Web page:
“The anticipated increase in ship traffic in the Arctic is second in magnitude only to the initial arrival of European settlers on our shores.”
When my friend Austin Ahmasuk, a leader from Nome, Alaska, said this, it really hit me just how dramatically the world is changing for Arctic indigenous peoples whose lives are inextricably tied to the bounty of the sea.
Yet the most important international institution for Arctic waters has no indigenous voices weighing in on rules that will profoundly affect the ways of life of the region’s peoples.
In fact, that institution had never even heard one. Until this past fall.
“We’re very much dependent on marine animals for our diet and sustenance,” said Tagak Curley, an indigenous statesman from Rankin Inlet, Nunavut, Canada. Tagak is one of six indigenous leaders Pacific Environment invited to London to address the International Maritime Organization (IMO), a U.N. agency that imposes environmental and safety rules on ships.
In assembly sessions and one-on-one meetings, the indigenous leaders vividly described to international policy makers what’s at stake for Arctic communities in the face of melting sea ice and an anticipated exponential increase in ship traffic.
When a ship approaches, marine mammals often flee to get away from the vessel, pushing them out of indigenous hunting areas. As melting sea ice opens up new routes and extends the shipping season, this is happening more often and in more places than ever before. As a result, hunters have to travel farther than ever, at greater personal risk, and with less certainty of where to find the animals they rely on for food.
Eduard Zdor, a Chukchi leader from the Russian Arctic, moved everyone when he described how difficult it is to preserve his culture, yet how much he wants his grandson to learn the ways of his people and the hunt and to stand up one day and say, proudly, “I am a Chukchi!”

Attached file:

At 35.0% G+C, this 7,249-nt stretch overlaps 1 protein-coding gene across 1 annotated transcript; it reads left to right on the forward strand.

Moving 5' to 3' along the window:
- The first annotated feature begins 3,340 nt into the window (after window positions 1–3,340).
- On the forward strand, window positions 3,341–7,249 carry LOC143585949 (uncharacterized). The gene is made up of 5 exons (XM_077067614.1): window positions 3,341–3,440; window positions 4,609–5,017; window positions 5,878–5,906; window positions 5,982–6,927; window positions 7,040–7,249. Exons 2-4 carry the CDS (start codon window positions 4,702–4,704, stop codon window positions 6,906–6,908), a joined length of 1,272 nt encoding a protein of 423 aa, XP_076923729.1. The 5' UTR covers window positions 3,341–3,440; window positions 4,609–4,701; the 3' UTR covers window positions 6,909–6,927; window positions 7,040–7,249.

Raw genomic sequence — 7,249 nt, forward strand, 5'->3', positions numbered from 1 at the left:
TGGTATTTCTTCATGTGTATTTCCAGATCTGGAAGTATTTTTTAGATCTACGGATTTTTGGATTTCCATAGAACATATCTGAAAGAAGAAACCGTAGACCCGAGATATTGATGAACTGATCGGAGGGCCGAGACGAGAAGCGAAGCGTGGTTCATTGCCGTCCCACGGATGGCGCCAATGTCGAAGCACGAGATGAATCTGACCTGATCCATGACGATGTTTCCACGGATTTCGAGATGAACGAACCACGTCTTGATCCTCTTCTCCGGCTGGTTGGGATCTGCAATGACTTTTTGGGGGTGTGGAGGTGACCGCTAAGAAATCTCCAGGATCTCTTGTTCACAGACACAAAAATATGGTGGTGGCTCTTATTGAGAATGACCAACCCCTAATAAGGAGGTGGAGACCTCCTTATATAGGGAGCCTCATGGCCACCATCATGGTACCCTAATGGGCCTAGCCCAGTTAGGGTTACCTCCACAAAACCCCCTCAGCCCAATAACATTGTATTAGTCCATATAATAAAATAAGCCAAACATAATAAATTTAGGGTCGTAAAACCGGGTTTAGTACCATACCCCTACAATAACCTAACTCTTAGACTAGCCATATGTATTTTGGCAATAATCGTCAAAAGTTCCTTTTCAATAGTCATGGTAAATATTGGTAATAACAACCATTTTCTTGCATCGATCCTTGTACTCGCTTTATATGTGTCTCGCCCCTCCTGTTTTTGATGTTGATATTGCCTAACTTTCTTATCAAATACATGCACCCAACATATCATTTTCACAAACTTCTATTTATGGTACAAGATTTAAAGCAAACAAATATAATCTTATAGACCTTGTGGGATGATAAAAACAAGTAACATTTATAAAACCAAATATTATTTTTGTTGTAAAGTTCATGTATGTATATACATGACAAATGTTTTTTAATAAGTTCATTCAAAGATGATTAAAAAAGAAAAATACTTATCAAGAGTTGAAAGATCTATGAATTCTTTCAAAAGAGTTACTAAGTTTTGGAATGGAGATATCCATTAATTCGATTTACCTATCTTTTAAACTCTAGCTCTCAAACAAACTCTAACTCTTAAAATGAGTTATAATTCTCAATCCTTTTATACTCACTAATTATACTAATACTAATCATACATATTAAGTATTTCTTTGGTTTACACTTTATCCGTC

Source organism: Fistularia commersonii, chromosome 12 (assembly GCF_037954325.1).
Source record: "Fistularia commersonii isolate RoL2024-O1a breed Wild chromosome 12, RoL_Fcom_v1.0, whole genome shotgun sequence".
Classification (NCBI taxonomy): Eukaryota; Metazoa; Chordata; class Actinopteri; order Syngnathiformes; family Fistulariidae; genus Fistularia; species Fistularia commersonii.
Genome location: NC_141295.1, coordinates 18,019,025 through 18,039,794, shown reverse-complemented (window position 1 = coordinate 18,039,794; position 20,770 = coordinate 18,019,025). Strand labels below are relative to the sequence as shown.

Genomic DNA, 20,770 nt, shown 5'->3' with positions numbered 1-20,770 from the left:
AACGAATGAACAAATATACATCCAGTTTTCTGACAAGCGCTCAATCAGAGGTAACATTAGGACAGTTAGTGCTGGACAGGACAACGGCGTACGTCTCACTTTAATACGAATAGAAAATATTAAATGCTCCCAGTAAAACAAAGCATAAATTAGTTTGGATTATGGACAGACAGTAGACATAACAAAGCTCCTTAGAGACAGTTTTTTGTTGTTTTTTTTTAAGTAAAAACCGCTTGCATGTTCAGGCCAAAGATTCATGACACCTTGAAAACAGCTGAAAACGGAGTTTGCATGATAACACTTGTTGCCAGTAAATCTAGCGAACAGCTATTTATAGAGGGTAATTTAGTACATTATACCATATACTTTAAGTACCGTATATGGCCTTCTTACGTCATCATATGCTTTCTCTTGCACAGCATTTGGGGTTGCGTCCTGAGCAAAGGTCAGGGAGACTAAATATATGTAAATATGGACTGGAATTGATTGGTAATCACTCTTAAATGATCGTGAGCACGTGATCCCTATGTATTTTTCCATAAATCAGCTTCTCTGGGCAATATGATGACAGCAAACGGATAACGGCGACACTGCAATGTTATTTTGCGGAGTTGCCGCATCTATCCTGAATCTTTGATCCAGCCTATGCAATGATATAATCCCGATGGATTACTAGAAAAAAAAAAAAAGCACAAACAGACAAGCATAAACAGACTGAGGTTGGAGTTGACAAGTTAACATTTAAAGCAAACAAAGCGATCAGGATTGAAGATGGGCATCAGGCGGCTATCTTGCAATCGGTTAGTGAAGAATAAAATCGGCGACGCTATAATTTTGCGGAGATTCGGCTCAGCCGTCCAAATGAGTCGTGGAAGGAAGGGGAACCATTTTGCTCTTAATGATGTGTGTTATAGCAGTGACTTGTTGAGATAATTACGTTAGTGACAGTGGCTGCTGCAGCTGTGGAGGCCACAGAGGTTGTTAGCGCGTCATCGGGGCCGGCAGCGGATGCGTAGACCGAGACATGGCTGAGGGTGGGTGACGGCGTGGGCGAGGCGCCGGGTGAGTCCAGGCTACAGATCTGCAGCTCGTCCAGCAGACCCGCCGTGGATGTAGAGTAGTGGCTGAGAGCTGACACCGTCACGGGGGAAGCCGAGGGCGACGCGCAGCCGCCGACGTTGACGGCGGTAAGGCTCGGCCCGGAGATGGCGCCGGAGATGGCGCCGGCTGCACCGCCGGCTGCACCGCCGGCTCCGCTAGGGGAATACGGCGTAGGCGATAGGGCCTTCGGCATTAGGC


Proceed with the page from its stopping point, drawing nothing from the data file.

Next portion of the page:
The indigenous leaders also warned about a toxic, cheap fuel oil that powers ships traveling through the Arctic. When burned, it spews lung-irritating, heat-capturing “black carbon” soot that settles on sea ice and accelerates Arctic warming. If spilled, this dangerous oil would be impossible to clean up in Arctic conditions and would devastate wildlife and cause long-term damage to Arctic ecosystems and indigenous food security.
“We don’t need it up here, said Tagak. “That’s definitely one we’ll be pushing to see that it is banned from the Arctic.” Indeed, this toxic oil has already been banned in the Antarctic.
The Arctic panelists made a deep impression on their audience. The IMO Secretary-General Kitack Lim was so moved, he did something unusual: He made a personal statement on the importance of hearing directly from indigenous Arctic peoples.
“We fired on all cylinders,” said Austin. “The result was an educational eye-opener for the IMO delegates, who have never considered the link between their shipping rules and a healthy Arctic environment and food security for people living there.”
Connecting Arctic indigenous peoples to policy makers was only a first step. Pacific Environment is now collaborating with indigenous leaders to determine how they can become a permanent presence at IMO negotiations.
The testimonials of these leaders made it very clear to the U.N. delegates that indigenous peoples need their voices heard, and that no one else—not environmental groups, not national governments—can adequately represent the unique mosaic of Arctic indigenous peoples.
“We would like for our indigenous people to have a seat at the table during these changing times. Pacific Environment realizes how the ocean is our garden, and I’m truly grateful that they helped us be part of this important process and will continue doing so in the future,” said Verner Wilson III of Bristol Bay, Alaska.